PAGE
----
Administrative division. – We refer to the breakdown reported under the heading USSR, in the App. I, p. 1098. The surface of the republic further increased (from 16,681,700 sq. Km. In 1940 to 16,907,380 sq. Km. In 1946) due to the incorporation of the Petsamo region (10,480 sq. Km. With 4330 residents, from Finland: September 1944), from the region between Viipuri and Käkisalmi (7,500 sq. km. with 150,000 residents, from the Karelo-Finnish federated republic: 1945), from the district of Jaunlatgale (1160 sq. km. with 37,780 residents, from the Lithuanian federated republic: January 1945), from the district of Petseri (1350 sq. km. with 49.130 residents, from the Estonian federated republic: January 1945), of the Tannu Tuva republic (in 1944: about 150.000 sq. km. and 65.000 residents) of the southern part of Sakhalin and the Kuril islands (46.190 sq. km. with 419,290 residents, from Japan: September 1945). Since 1945, then, the Königsberg region (about 9000 400.000 residents; see the entry, in this App.), annexed to the USSR (and renamed Kaliningrad) although not united with territorial continuity to the Russian republic, is part of it and there it forms a special circumscription. Currently the republic is divided into 45 oblasts (provinces, of which 35 to the west and 10 to the east of the Ural mountains) and in 6 krai (territories, of which 2 to the west and 4 to the east of the Urals), in 6 autonomous oblasts (under the immediate jurisdiction of neighboring krai: territory of the Adyghé and Circassians, prov. of the Jews of Amur, territory of the Chakassi, of the Oirati, and Tannu Tuva), in 9 national okrugi (i.e. autonomous surroundings: Samoyeds of Nenez, Samoyeds of Jamal, Samoyeds of Tajmyr, Ostiachi -Voguli, district of Evenky, Mongolian-Buryat of Ust′-Ordynsk, Mongolian-Buryat of Aghinsk, Komi-Permiechi, Coriaki, Chukci), and in 12 autonomous republics (Mordvini, Ciuvasci, Mari, Tatari, Udmurti, Baškiri, Komi, Kabardo-Balkari, Northern Ossetia, Dagestan, Buriati-Mongoli, Jakuti). During the war, the republics of the Volga Germans (28,200 sq km with 605,500 residents), The Kalmyks (74,200 sq km with 220,700 residents) And the Chechen-Ingush (15,700 sq km. With 697,400 residents) Disappeared, whose territories were divided among the neighboring oblasts ; while that of the Crimea was transformed, in 1945, into an oblast ‘(see the individual entries in this App.). In the same period the oblasts, which were 30 before the war, were brought to the aforementioned number (45) with the creation of new units, a creation determined by various facts, all linked to the political and economic conditions that had occurred in Russia during those years: for example., the migration of population from areas close to the German advance towards safer eastern regions (such as along the valleys of the Kama and Ob ′ rivers), which naturally gave rise to an immediate industrial development of the newly settled regions; the splitting, carried out in 1945, of very large administrative units into smaller units, to facilitate post-war reconstruction; the elimination of some autonomous units which determined in some regions (such as between the Kyrgyz steppe and the Caucasian chain), a new administrative division.Siberian oblasts: Ulyanovsk, Kurgan, Tyumen, Tomsk and Kemerovo; to the second, the creation of another 7 oblasts between the upper Volga basin, the upper Dnieper basin and the Baltic socialist republics: Kostroma, Vladimir, Novgorod, Pskov, Velikie Luki, Kaluga and Bryansk; to the third case two new oblasts are due: Astrakhan ′ and Groznyj, plus that of the Crimea mentioned above.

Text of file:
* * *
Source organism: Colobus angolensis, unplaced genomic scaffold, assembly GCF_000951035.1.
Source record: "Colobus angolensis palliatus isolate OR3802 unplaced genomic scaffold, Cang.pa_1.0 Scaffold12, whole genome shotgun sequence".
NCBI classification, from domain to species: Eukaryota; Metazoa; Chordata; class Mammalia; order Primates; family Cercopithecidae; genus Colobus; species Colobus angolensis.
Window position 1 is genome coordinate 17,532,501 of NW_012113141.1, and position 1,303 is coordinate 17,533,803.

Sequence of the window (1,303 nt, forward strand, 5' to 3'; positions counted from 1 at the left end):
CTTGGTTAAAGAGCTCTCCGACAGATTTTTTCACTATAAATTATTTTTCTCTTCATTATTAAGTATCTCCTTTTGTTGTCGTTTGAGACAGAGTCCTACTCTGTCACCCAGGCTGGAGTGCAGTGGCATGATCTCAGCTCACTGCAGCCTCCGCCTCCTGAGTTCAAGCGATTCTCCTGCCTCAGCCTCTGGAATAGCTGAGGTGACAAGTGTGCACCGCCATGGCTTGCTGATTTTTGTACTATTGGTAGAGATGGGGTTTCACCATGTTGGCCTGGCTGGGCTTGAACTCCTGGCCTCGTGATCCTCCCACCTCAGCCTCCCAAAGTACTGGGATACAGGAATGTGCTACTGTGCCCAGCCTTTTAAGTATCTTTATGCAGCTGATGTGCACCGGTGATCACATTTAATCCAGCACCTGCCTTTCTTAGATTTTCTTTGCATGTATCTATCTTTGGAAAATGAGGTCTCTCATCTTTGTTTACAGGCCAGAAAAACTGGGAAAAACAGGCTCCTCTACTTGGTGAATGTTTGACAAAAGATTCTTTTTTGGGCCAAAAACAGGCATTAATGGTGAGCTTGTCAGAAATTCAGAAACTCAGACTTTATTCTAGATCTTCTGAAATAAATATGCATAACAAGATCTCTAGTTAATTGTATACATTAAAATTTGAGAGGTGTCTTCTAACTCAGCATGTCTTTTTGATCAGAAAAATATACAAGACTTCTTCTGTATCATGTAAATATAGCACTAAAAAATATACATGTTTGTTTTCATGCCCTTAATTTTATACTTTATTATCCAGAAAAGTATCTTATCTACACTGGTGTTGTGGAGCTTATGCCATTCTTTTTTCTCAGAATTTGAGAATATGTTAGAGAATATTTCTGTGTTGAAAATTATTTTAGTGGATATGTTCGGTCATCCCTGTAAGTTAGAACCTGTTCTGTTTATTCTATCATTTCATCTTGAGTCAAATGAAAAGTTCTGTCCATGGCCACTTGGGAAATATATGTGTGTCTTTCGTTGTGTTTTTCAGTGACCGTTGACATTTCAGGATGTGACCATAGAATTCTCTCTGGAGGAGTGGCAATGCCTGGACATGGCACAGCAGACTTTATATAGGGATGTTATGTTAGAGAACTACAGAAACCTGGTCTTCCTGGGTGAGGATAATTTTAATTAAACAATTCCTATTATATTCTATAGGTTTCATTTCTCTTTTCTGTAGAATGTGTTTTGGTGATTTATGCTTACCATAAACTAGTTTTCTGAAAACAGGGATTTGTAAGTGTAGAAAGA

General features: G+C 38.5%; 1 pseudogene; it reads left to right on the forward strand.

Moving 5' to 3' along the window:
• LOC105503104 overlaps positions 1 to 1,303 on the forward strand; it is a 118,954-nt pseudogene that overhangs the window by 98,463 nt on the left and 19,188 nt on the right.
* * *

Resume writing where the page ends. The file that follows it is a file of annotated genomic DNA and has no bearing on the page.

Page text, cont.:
Population. – The total population of the Russian Socialist Federal Republic was, in 1939, of 109,279,000 residents approximately. The new territories annexed between 1944 and 1946 brought it another 1,125,530 residents Up to now, however, it is not possible to give a detailed and updated picture of their distribution. In the table on the side, only the surface and population data relating to the 30 oblasts and 6 krai existing before the war, and to the autonomous republics that remained alive after the war, are cited. These figures are taken from the Soviet census of 1939. Therefore, the administrative units created during the war do not appear in the mirror, nor the regions and populations incorporated afterwards.